Massive Stars Found to Orbit a Partner --New Discovery
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July 27, 2012

Massive Stars Found to Orbit a Partner --New Discovery

 

             Ngc6357a_hst

 

An international team of researchers from the USA and Europe including from the University of Bonn under the direction of Dr. Hugues Sana at the University of Amsterdam has discovered that the most massive stars in the universe don't spend their lives in space as singles as was previously thought. More than two-thirds orbit a partner star.

"The orbit paths of the stars are very close together so that the region around these stars is turbulent and by far not as calm as previously thought," says Professor Norbert Langer from the University of Bonn. What happens is that one star can suck the material out of its companion like a vampire or both stars can melt to become an even larger massive star.

Astronomers evaluated more than ten years' worth of observations using one of the world's largest telescopes, the Very Large Telescope (VLT) in Chile's Atacama Desert.

*"The spectacular new research findings could only have been gathered based on one of the most extensive observation campaigns in this area," says Professor Robert Izzard. A total of 71 massive stars in six young galactic star clusters were observed for years. Through close-knit monitoring, researchers were able to determine the paths of over three-quarters of the double stars discovered which led to unique precision.

"The current study reveals that the fast majority of all massive stars spend their lives with a partner," states Fabian Schneider, the third scientist based in Bonn. Over time, roughly one-third of the star systems melts with their companion, while the other two-thirds transfer material to its partner.

Massive stars, also called spectral class O stars because of their characteristics are the brightest and the most short-lived stars in the universe. In the beginning they are more than 15 times as massive as our Sun. The end of their life is marked by spectacular supernova explosions or gamma ray bursts. They account for a large part of all the heavy elements in the universe.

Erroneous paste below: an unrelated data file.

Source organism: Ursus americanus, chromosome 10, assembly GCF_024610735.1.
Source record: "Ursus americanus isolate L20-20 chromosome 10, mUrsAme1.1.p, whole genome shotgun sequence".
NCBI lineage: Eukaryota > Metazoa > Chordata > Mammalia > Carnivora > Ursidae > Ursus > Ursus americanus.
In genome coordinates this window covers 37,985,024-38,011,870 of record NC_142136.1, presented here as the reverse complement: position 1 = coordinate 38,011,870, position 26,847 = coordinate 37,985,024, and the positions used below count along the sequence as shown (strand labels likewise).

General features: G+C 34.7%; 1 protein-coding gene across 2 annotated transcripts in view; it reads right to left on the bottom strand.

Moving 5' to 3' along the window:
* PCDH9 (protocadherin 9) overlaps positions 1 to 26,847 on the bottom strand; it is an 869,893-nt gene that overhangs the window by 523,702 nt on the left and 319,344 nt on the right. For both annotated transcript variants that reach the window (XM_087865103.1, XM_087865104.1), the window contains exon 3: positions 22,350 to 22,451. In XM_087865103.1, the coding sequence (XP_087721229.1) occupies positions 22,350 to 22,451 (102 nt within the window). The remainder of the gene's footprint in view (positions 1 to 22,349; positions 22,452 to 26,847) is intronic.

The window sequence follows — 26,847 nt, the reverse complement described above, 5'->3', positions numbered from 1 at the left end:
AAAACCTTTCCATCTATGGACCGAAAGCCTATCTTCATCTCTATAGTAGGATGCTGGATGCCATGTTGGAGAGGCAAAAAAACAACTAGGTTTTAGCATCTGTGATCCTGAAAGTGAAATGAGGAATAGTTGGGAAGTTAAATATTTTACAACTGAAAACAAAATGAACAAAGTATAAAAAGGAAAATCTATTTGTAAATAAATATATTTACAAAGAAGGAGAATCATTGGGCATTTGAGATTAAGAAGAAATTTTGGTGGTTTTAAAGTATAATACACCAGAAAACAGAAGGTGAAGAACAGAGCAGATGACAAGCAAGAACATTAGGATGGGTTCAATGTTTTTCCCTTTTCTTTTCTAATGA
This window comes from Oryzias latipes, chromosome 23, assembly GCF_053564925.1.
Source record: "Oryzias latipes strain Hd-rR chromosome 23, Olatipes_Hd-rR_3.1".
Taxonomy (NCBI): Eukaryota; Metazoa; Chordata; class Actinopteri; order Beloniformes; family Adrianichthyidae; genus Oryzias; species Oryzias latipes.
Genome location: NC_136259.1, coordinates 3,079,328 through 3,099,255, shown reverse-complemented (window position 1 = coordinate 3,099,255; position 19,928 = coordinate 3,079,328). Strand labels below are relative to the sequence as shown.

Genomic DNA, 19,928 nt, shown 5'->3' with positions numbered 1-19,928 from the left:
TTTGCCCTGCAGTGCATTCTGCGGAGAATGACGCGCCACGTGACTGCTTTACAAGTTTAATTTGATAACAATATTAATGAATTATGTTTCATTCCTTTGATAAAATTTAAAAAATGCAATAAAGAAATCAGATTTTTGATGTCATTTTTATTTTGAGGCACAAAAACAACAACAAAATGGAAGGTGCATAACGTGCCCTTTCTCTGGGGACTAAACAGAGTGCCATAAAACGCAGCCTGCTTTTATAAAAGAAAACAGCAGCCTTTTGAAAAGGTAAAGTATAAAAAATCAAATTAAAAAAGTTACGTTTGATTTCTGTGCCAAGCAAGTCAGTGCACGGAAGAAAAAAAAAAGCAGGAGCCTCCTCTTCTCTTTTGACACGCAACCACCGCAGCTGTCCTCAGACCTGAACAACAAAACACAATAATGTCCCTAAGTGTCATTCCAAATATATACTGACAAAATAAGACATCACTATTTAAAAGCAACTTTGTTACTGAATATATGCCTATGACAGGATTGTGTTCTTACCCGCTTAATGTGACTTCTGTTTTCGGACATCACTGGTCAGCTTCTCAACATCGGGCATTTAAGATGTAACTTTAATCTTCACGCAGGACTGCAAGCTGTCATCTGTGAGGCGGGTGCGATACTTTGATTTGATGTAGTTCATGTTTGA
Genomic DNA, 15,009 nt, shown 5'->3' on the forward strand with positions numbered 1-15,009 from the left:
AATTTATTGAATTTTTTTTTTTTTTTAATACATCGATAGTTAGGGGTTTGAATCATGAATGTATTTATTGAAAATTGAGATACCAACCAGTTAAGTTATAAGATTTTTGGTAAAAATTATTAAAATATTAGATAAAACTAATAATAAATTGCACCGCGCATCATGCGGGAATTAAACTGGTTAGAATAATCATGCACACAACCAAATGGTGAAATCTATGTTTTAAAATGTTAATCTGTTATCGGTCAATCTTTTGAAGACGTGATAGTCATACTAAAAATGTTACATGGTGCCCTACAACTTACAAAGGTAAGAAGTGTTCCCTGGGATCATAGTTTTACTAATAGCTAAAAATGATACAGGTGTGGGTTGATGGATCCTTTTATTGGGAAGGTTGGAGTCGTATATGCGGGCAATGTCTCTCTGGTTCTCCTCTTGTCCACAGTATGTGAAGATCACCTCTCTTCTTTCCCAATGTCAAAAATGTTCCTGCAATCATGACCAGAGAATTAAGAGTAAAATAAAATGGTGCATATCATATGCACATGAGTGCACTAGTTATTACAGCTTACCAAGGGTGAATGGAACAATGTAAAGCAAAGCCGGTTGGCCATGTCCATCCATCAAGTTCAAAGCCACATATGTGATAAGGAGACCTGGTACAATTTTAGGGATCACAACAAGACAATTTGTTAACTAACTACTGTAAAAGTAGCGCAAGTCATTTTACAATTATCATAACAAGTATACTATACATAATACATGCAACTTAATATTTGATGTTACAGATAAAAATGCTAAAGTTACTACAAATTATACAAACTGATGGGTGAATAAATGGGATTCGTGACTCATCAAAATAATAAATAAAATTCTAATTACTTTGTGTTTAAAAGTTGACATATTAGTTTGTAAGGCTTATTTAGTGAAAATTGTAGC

"The new insight into the lives of massive stars has a direct impact on the understanding of the final stages most massive stars experience," says Professor Langer. The gigantic explosions at the end of a star's life can be observed from almost all corners of the universe.

One star in the open cluster Pismis 24, shown at the top of the page,  is over 200 times the mass of our Sun, making it a record holder. This star (shown below) is the brightest object located just to the right of the gas front in the above image.

Close inspection of images taken recently with the Hubble Space Telescope, however, have shown that Pismis 24-1 derives its brilliant luminosity not from a single star but from three at least. Component stars would still remain near 100 solar masses, making them among the more massive stars currently on record.

Toward the image left, stars are still forming in the associated emission nebula NGC 6357, including several that appear to be breaking out and illuminating a spectacular cocoon.  

 

           Hubble-massive-star-system-pismis-24-1_5

The Daily Galaxy via http://www.astro.uni-bonn.de/ and H. Sana et al., Science, July 27, 2012 (DOI 10.1126/science.1223344)

Image credit: NASA, ESA and J. M. Apellániz (IAA, Spain)

Comments

That's incredible. A single star feeding off another and vice versa. This demonstrates the coexistence of even the most inanimate objects in space.

I wonder what part of the larger atom they make up?

Our task is to explore the infinite universe through a window opening of one antimatter or even lesser. Might be the universe formed from one single antimatter. If it's true and the task is also possible.
Congratulation to our scientist. Incredible discovery.
Keep going.

Definitely fascinating stuff. Having it labeled as "New Discovery" threw me though. I had heard a while ago that they discovered that most stars live in binary pairs. They have been studying them for years, and maybe what I had heard previously was based off their research, and now they are making an official announcement. Still, great stuff.

Wow this is amazing. Im really glad to see information about this. Perhaps our sun also has a binary sibling! ^_^

this story is the newest at
Holographicgalaxy.blogspot.com

Gravity star models again fail to predict how the most massive stars are found interacting with another exact O-type star very close together. Electromagnetism ruling outer space and star formation evolution models is the real explanation.

In the ongoing evolution of our universe, massive star formation gives way to ever greater formations that seed the universe with heavy elements. What do these heavy elements mean in the evolution of future galaxies in the universe? In the galactic collision between the Milky Way and the Andromeda Galaxies when the new galaxy, the Dunkin Way Galaxy (because it goes good with milk[y] way), is it the norm for star formation throughout the universe?


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